Alvirne Hockey Celebrates First Win
by Len Lathrop
Rob LeBourdais taking a collision infront of the penalty box
Led by Senior Captain Dan White, Alvirne defeated Merrimack High School at the Skate 3 Arena on Wednesday, January 14. With a goal from the right side of the net at 5:14, the Broncos have their first win of this season. With two goals within the 5:00 mark of the third period, the young Broncos were almost uncontrollable as the clock ran out on Merrimack and Alvirne took a 5-4 score under the stands to the locker room. White had two goals and an assist, and Jacob Aubin, Rob LeBourdals, and Josh Steele also put the puck in the net for the team in white and maroon. Senior goalie Tyler Auclair saved 22 shots in a game that was tough in front of the net, with Auclair sparring outside the circle to cover the puck. The skaters from Hudson outshot Merrimack 32-26. With only 4 seniors on the squad, the young team is 1-6 in Division 2 play and 1-9 overall for the season.
See the skaters on Saturday at Skate 3 as they face off against Goffstown at 3:30 pm.
Dan White and John DeCosta bringing the puck out of the end
Alvirne Wrestlers Lose to Bishop Guertin
by Sue LaRoche
Junior Jeremy Baker
On Wednesday, January 14, the Broncos hosted Bishop Guertin in a home wrestling meet but came up short, losing by the score of 42-27.
The Broncos started out well as Mike Duquette won the 189 match 16-15 to give Alvirne a 3-0 lead, followed by 215 Jeremy Baker who won 7-5 in overtime to increase the lead to 6-0. Caleb Thompson lost the 285 match, while Josh Metivier won by forfeit, giving Alvirne their last lead of the night with a score of 12-6.
Zach Breen, Devon Gregory, Eric Dupont, and John Campbell all lost their matches, but Mike Harris (140) won 6-2, making the match score 30-15 in favor of Bishop Guertin. John Porter gave Alvirne the first pin of the evening in the 145-pound weight class, narrowing the gap to 30-21. Tyler Dube and Doug Albertson couldn’t come up with victories in the 152- and 160-pound weight classes. Tom Eldridge provided Alvirne with the final pin of the match, bringing the final score to 42-27.
Campbell High wrestler Mark Fiasconaro, wrestling with Alvirne since Campbell does not have a team, lost to Nick Christie and Mike Duquette in the 189-pound weight class.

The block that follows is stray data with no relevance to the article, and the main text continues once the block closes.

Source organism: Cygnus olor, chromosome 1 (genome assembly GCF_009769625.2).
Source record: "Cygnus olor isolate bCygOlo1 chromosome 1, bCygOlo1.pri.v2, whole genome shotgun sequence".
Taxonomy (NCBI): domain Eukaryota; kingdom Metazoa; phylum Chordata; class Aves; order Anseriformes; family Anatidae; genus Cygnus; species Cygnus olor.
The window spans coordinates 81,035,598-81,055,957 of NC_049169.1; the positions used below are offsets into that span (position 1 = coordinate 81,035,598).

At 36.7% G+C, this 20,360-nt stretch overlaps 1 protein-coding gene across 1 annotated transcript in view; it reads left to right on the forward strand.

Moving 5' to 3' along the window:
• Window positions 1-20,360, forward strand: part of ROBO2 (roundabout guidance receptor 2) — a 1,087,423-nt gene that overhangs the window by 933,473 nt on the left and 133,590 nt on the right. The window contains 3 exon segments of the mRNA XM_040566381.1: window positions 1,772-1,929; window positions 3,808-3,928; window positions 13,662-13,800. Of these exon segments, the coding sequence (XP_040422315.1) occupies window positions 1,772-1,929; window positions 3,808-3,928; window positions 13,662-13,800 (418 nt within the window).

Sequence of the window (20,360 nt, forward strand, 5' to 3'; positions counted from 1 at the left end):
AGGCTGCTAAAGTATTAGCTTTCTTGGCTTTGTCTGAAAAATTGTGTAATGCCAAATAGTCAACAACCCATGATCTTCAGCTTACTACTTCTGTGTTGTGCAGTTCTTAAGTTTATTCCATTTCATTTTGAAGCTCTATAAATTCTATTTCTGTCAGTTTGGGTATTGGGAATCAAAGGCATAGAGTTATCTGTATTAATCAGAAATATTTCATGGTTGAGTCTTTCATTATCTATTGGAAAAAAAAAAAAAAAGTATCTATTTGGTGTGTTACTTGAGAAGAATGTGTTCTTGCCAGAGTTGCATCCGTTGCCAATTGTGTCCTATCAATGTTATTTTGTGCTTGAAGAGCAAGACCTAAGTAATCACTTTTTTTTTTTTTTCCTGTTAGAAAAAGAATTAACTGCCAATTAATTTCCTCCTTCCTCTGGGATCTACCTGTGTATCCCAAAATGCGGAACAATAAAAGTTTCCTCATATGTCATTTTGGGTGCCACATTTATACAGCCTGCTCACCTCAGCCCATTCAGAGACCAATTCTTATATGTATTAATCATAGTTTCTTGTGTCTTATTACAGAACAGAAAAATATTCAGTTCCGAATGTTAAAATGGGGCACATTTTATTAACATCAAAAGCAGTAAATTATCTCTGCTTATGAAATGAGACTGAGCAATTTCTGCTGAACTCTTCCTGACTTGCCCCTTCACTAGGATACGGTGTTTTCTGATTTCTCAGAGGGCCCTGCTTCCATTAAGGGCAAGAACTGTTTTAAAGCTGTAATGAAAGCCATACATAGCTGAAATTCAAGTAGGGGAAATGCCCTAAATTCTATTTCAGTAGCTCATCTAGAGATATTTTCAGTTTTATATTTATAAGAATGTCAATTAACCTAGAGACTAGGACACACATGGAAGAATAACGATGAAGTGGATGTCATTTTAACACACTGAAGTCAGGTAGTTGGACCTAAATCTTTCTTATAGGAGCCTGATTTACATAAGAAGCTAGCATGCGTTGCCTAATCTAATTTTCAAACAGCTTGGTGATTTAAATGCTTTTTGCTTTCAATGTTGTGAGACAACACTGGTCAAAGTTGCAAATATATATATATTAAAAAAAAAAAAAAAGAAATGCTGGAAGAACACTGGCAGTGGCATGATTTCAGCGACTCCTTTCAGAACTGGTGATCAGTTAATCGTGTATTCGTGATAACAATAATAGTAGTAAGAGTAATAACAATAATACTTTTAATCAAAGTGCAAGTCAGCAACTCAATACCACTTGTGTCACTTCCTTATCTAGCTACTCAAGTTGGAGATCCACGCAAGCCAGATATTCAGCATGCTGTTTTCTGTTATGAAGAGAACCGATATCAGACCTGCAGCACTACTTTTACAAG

The Broncos will host their final home match on February 4 against Manchester Central.
Freshman Devon Gregory
Junior Tom Eldredge
Budget Adjusted after Public Hearing
by Lynne Ober
Litchfield Selectmen met immediately after last week’s required public hearing on the budget and voted to reduce the default budget.
With Litchfield Budget Committee and Selectmen meeting simultaneously after the public hearing, Selectman George Lambert moved between the two meetings, leading Budget Committee Chairman Brent Lemire to quip that Lambert probably needed travel money. Lambert, the selectmen’s budget representative, provided up-to-the-minute information to budget committee members as selectmen worked on their budget adjustments.
According to Board of Selectmen Chairman Frank Byron, “After the meeting, the BOS cut the $30,000 from the police budget for the additional cruiser; now the default contains one cruiser rather than two.” With this cut, the default budget currently matches the number of cruisers purchased in this year’s operating budget. RSA 40 outlines the specifics for default budgets and states, “’Default budget’ as used in this subdivision means the amount of the same appropriations as contained in the operating budget authorized for the previous year, reduced and increased, as the case may be, by debt service, contracts, and other obligations previously incurred or mandated by law, and reduced by one-time expenditures contained in the operating budget.” Keeping one cruiser in this year’s default budget meets the criteria to keep the same appropriations as contained in the previous year’s operating budget.
“Using the correct default number of $4,361,068 and subtracting the deletions above, you should have a new default value of $4,087,719,” stated Byron. “I anticipate that this is what will be signed for the warrant posting next week.”
After discussion from the floor about using Highway Block Grant funding to support the Winter Circle project, selectmen decided to do this. The warrant article read at the public hearing, “To see if the town will vote to raise and appropriate the amount of $253,378 for the design and construction of a drainage system located at Winter Circle; $165,394 of this amount will come from a FEMA grant, with the balance of $87,984 to be raised by taxation. This appropriation shall be non-lapsing per RSA 32:7, VI and will not lapse until the work is completed on or before December 31, 2013.”